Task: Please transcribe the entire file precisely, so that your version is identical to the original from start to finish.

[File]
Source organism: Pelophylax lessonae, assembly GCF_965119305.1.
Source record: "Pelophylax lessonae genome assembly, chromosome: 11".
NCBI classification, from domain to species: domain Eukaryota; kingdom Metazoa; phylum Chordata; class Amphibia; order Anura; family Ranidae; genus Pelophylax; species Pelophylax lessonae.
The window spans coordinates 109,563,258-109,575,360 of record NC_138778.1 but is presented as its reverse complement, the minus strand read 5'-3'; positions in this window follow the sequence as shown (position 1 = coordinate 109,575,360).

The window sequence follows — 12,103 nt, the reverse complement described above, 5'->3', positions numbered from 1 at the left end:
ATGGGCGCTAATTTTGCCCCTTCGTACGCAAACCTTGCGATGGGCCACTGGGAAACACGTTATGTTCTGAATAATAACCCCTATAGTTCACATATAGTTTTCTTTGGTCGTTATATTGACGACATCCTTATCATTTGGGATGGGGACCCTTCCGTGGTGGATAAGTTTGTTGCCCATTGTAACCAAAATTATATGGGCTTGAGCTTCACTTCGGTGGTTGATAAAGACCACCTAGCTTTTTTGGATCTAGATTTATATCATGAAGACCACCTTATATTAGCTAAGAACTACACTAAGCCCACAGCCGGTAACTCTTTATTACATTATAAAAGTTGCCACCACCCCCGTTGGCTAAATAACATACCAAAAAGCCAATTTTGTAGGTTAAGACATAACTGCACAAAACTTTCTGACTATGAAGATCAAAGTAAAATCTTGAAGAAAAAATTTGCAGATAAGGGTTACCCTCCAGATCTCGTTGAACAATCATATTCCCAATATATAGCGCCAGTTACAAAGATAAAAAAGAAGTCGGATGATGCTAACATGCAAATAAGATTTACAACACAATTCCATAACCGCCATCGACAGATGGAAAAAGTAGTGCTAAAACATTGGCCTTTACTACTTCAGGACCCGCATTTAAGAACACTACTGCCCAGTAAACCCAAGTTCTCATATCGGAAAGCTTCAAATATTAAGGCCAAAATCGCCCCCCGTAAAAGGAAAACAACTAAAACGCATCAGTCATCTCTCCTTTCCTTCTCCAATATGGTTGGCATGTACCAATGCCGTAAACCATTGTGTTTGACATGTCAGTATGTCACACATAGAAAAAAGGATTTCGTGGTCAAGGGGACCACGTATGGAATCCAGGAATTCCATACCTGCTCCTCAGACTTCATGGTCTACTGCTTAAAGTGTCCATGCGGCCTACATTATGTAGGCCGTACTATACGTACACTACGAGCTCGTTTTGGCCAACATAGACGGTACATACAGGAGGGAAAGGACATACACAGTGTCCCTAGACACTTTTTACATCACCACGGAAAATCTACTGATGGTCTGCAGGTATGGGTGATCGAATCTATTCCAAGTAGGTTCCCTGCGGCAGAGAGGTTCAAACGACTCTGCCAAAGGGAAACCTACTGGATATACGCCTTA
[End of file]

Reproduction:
Source organism: Pelophylax lessonae, assembly GCF_965119305.1.
Source record: "Pelophylax lessonae genome assembly, chromosome: 11".
NCBI classification, from domain to species: domain Eukaryota; kingdom Metazoa; phylum Chordata; class Amphibia; order Anura; family Ranidae; genus Pelophylax; species Pelophylax lessonae.
The window spans coordinates 109,563,258-109,575,360 of record NC_138778.1 but is presented as its reverse complement, the minus strand read 5'-3'; positions in this window follow the sequence as shown (position 1 = coordinate 109,575,360).

The window sequence follows — 12,103 nt, the reverse complement described above, 5'->3', positions numbered from 1 at the left end:
ATGGGCGCTAATTTTGCCCCTTCGTACGCAAACCTTGCGATGGGCCACTGGGAAACACGTTATGTTCTGAATAATAACCCCTATAGTTCACATATAGTTTTCTTTGGTCGTTATATTGACGACATCCTTATCATTTGGGATGGGGACCCTTCCGTGGTGGATAAGTTTGTTGCCCATTGTAACCAAAATTATATGGGCTTGAGCTTCACTTCGGTGGTTGATAAAGACCACCTAGCTTTTTTGGATCTAGATTTATATCATGAAGACCACCTTATATTAGCTAAGAACTACACTAAGCCCACAGCCGGTAACTCTTTATTACATTATAAAAGTTGCCACCACCCCCGTTGGCTAAATAACATACCAAAAAGCCAATTTTGTAGGTTAAGACATAACTGCACAAAACTTTCTGACTATGAAGATCAAAGTAAAATCTTGAAGAAAAAATTTGCAGATAAGGGTTACCCTCCAGATCTCGTTGAACAATCATATTCCCAATATATAGCGCCAGTTACAAAGATAAAAAAGAAGTCGGATGATGCTAACATGCAAATAAGATTTACAACACAATTCCATAACCGCCATCGACAGATGGAAAAAGTAGTGCTAAAACATTGGCCTTTACTACTTCAGGACCCGCATTTAAGAACACTACTGCCCAGTAAACCCAAGTTCTCATATCGGAAAGCTTCAAATATTAAGGCCAAAATCGCCCCCCGTAAAAGGAAAACAACTAAAACGCATCAGTCATCTCTCCTTTCCTTCTCCAATATGGTTGGCATGTACCAATGCCGTAAACCATTGTGTTTGACATGTCAGTATGTCACACATAGAAAAAAGGATTTCGTGGTCAAGGGGACCACGTATGGAATCCAGGAATTCCATACCTGCTCCTCAGACTTCATGGTCTACTGCTTAAAGTGTCCATGCGGCCTACATTATGTAGGCCGTACTATACGTACACTACGAGCTCGTTTTGGCCAACATAGACGGTACATACAGGAGGGAAAGGACATACACAGTGTCCCTAGACACTTTTTACATCACCACGGAAAATCTACTGATGGTCTGCAGGTATGGGTGATCGAATCTATTCCAAGTAGGTTCCCTGCGGCAGAGAGGTTCAAACGACTCTGCCAAAGGGAAACCTACTGGATATACGCCTTA